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    Ripple Partners with Central Bank of Bhutan to Launch CBDC Trial

    Abstract:Our collaboration with Ripple is testament to the potential of CBDCs to provide an alternative and sustainable digital payment instrument in Bhutan.

      The Royal Monetary Authority of Bhutan will start trialing a digital Ngultrum in partnership with Ripple, Japanese financial news outlet Nikkei reports.

      The San Francisco-based company will integrate its distributed ledger technology into Bhutan's existing payment system with the help of its CBDC Private Ledger product.

      During the trial phase, the Ripple-powered central bank digital currency will be used for cross-border and wholesale payments.

      CEO Brad Garlinghouse says that his company wants to develop a platform that will allow different CBDCs to reach interoperability.

      The partnership seems to have been in the works for quite some time. Tashi Yezer, senior payments system officer at the Royal Monetary Authority of Bhutan, was one of the speakers at Ripple's Swell webinar for the APAC region that took place in April.

      Yangchen Tshogyel, deputy governor of the central bank, expects a Ripple-powered digital Ngultrum to become a “sustainable” payment instrument: “Our collaboration with Ripple is testament to the potential of CBDCs to provide an alternative and sustainable digital payment instrument in Bhutan.”The partnership is expected to increase financial inclusion in the country by 85 percent.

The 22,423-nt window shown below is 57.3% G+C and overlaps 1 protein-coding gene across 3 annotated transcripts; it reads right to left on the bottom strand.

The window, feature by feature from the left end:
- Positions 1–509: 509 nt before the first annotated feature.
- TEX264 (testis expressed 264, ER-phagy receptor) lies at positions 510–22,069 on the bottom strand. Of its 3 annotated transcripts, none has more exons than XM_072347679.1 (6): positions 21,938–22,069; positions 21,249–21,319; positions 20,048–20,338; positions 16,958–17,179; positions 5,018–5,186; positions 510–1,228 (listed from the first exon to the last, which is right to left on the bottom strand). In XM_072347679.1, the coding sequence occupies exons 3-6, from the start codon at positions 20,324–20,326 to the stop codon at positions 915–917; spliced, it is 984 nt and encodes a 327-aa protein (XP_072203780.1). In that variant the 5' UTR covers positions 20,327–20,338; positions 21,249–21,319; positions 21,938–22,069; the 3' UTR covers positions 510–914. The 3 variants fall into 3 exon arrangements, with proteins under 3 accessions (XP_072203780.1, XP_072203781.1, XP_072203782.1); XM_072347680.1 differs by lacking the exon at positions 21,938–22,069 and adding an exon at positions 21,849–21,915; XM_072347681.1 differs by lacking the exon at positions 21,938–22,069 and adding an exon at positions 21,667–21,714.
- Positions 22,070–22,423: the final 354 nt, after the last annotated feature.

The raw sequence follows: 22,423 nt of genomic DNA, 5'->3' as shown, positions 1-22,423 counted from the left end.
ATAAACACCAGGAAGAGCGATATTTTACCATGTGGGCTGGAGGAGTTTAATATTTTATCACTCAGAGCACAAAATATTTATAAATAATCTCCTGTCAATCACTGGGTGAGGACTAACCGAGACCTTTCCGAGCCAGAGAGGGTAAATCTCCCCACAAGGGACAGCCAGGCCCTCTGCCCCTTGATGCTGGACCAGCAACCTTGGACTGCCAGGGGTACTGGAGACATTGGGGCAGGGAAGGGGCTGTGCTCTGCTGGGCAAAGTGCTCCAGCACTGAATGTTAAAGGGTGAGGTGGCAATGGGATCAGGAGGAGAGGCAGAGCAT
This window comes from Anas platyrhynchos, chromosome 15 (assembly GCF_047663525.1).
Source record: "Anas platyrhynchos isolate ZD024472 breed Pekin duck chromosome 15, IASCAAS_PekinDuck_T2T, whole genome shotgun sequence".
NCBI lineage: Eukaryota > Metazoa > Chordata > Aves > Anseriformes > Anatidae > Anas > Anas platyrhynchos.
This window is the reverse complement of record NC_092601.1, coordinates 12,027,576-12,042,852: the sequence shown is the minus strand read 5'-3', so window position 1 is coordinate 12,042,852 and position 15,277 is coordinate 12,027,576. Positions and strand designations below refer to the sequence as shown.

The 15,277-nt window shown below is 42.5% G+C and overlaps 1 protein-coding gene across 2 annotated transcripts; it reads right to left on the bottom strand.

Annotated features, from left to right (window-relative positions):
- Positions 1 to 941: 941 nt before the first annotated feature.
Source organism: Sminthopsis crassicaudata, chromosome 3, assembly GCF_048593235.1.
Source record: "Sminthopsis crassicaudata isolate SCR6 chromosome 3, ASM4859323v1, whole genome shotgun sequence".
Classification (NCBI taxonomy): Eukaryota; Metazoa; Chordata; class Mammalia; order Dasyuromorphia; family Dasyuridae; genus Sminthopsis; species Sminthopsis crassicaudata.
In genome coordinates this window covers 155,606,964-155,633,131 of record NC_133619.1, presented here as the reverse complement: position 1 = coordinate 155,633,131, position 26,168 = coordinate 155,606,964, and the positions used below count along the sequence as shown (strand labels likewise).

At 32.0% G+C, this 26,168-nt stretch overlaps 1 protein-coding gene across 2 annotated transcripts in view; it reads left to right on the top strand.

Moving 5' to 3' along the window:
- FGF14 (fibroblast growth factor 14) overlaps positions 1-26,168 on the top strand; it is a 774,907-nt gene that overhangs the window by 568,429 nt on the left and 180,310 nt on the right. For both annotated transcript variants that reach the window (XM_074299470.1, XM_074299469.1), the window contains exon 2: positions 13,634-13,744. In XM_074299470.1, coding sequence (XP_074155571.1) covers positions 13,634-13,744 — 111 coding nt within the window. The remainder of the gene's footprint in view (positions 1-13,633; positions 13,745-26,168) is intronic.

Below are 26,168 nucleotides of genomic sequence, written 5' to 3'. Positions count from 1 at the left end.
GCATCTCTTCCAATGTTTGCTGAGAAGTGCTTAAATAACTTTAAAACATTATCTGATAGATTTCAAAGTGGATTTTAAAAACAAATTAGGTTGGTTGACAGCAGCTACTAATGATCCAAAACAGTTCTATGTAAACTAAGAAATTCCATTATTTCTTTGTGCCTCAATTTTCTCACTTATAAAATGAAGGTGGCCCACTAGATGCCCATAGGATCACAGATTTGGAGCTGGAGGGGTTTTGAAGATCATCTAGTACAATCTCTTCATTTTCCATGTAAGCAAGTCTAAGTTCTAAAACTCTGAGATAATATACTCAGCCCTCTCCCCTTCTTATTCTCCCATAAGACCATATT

As reported by U.Today, Ripple announced a private version of the XRP Ledger designed for central banks in early March. It pitched the solution as instantaneous, energy-efficient and reliable.

      Ripple CTO David Schwartz recently introduced the concept of federated sidechains on the XRP Ledger, which would allow central banks to set up their own networks. It also published a white paper called “The Future of CDBCs.”

      In July, RippleNet general manager Asheesh Birla said that his team had been having conversations with central banks “for a long time.”

      The embattled company claims that its business keeps thriving outside of the U.S. in spite of the legal woes on its home turf.

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